Pairs, Relations, and Functions
EXERCISE 1(G): Consider the sets a = {{0},{{0}}}, 6 = {{{0}},{0}}, and
c = {{{0}}, {0}, {{0}}}- Is any of these sets empty? Are these sets equal, or are
they different? Is 0 an element of a? Or perhaps a subset? How about {0}?
The empty set 0 does not have any element; but this does not prevent it from
being an element of another set, for instance of the set {0}. This set in turn can
be an element of another set; in particular, it is an element of the sets a, b, c of
Exercise 1. Thus, none of these sets is empty.
Are they different? Let us first consider another example. Suppose your in-
structor asked you to determine the union of the set of basketball players and the
set of joggers in your class. Let us assume that John and Mary are joggers, and
Mary is also the only basketball player in your class. You may answer the question
by writing {John, Mary}. Your classmate Bill, who is very fond of Mary, will of
course write {Mary, John}. A more methodical student may write down the set of
joggers followed by the set of basketball players {Mary, John}, {Mary}, and then
erase the middle pair of braces to get the answer {Mary, John, Mary}.
Is any of these answers more correct than the other two? Of course not. They
are just different ways to denote the same set. The first two may be a little more
elegant than the third, but all three are correct. It should be clear from this example
that the order in which the elements of a set are given does not matter, nor does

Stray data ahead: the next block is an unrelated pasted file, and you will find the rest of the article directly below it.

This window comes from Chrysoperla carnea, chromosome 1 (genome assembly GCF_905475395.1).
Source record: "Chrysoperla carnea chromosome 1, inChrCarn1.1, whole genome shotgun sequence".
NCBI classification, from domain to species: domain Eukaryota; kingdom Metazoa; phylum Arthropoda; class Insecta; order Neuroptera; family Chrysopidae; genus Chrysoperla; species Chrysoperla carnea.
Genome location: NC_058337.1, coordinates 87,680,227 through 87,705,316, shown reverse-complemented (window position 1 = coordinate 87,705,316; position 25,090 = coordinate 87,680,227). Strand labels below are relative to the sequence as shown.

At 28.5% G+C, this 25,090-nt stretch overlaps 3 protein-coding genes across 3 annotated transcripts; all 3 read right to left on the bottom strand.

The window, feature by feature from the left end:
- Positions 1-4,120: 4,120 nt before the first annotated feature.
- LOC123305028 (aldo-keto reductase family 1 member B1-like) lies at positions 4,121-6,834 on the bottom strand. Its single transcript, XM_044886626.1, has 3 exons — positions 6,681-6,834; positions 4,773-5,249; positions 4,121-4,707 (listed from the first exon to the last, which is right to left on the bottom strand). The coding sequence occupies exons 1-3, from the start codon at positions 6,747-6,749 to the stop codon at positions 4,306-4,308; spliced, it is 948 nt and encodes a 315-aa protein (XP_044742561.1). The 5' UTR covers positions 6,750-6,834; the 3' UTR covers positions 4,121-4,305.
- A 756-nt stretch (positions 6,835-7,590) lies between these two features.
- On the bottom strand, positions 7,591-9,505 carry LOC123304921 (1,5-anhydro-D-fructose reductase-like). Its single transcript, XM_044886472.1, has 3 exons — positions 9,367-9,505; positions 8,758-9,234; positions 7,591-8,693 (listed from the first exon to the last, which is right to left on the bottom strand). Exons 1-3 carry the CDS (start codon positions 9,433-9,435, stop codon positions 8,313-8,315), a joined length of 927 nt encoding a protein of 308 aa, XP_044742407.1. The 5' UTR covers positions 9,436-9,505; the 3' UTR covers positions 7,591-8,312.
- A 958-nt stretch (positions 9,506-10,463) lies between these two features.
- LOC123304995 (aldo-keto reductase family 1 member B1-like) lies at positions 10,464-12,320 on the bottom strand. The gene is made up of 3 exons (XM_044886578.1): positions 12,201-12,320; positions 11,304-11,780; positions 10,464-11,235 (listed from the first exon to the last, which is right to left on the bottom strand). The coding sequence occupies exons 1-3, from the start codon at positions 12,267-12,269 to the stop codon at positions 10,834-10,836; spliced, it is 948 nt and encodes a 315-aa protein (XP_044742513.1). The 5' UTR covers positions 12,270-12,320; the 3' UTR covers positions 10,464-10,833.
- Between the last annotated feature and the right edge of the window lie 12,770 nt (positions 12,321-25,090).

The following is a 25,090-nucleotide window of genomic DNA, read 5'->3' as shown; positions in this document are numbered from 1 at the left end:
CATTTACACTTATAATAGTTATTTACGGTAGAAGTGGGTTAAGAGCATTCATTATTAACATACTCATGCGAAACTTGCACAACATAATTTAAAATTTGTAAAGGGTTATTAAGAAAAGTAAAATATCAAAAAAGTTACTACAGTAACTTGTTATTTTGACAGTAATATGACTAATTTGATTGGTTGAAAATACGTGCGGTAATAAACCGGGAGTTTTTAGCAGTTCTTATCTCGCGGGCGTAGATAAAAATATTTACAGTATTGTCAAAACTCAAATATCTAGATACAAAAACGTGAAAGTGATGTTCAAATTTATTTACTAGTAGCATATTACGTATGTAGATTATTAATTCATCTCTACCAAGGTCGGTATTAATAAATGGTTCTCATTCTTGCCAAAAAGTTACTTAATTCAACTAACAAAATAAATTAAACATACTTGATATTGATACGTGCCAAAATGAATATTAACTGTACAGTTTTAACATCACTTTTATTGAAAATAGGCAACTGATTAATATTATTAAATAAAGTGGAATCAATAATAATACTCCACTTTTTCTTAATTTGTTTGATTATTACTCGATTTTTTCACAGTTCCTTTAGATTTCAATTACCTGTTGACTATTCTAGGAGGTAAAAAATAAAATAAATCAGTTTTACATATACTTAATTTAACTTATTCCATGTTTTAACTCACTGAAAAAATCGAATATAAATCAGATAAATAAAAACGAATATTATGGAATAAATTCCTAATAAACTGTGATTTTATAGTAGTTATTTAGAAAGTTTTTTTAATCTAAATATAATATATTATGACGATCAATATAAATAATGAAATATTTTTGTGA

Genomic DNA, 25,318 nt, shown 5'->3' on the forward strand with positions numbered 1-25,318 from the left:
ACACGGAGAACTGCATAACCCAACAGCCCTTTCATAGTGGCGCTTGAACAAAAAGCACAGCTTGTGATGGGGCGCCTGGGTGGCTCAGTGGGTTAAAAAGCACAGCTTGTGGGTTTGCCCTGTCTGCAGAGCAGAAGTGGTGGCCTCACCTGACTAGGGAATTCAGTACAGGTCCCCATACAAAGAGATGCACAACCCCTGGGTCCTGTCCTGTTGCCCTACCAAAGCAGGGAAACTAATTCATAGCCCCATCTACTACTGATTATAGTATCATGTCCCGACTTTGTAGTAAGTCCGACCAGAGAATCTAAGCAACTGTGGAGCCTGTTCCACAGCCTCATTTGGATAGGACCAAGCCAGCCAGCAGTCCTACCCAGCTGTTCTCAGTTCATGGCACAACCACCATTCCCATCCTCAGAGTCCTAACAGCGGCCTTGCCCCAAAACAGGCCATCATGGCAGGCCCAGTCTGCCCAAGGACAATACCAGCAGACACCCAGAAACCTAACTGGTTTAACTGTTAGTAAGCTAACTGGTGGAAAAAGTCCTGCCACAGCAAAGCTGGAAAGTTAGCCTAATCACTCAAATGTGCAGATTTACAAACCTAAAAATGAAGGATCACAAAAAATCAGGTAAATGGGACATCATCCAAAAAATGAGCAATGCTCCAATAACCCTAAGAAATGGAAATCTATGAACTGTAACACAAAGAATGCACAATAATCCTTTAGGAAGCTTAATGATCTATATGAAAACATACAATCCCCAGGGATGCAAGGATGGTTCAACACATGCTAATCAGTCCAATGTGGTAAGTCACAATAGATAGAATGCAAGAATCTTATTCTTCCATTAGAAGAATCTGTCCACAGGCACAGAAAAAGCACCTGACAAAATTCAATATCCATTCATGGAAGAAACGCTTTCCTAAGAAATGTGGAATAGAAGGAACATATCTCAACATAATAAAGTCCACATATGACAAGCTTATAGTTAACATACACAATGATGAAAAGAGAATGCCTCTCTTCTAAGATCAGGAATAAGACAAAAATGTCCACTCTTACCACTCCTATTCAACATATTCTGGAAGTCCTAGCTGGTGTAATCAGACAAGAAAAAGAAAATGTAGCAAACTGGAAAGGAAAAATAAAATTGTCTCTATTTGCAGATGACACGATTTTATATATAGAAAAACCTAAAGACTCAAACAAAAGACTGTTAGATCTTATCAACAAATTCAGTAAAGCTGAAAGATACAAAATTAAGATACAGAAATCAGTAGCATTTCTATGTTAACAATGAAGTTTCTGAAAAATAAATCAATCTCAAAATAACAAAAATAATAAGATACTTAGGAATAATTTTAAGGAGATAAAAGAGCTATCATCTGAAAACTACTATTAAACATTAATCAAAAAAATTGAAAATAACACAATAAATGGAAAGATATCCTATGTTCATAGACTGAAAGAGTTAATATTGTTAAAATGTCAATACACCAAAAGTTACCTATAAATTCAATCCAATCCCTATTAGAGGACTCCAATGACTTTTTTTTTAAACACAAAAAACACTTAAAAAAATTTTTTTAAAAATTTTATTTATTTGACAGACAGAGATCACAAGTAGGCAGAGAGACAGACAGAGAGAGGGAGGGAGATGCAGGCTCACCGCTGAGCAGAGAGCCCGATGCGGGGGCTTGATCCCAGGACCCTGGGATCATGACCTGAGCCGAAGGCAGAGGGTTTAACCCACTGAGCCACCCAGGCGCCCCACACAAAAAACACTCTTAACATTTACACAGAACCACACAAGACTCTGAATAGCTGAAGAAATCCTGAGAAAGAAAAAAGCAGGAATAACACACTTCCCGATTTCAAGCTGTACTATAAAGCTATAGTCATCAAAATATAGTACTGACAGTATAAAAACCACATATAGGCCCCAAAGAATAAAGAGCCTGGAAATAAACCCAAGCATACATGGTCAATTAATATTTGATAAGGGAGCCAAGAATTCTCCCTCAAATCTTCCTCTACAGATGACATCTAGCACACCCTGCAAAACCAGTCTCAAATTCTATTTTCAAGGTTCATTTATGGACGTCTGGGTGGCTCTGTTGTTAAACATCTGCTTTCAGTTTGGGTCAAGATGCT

it matter if elements are repeated. The first property of sets that will be elevated
to the status of an axiom (the so-called Axiom of Extensionality) is the following:
Two sets are equal iff they have the same elements.
Thus, in Exercise 1, a = b = c.
EXERCISE 2(G): Why do we speak of the empty set rather than of an empty
The elements of a are {0} and {{0}}. Since 0 is not equal to any one of these
two, it is not an element of a. However, because 0 has no elements whatsoever,
all elements of 0 are by default also elements of a. As you know, this property is
usually abbreviated by 0 C a. In this book, we shall use the symbol C only if we
want to emphasize that one set is a proper subset of another. We could thus write
0 C a, but it would be wrong to write a C a. On the other hand, {0} is not a
subset of a, since its only element 0 is not a member of the latter.
We have seen that reversing the order of elements of a set does not cause identity
crises for sets. But sometimes order does matter. Suppose your friends often help
each other out in financial difficulties. To keep track of the borrowing that has
been going on, you make a list. Instead of "Kathy owes Pam some money," you
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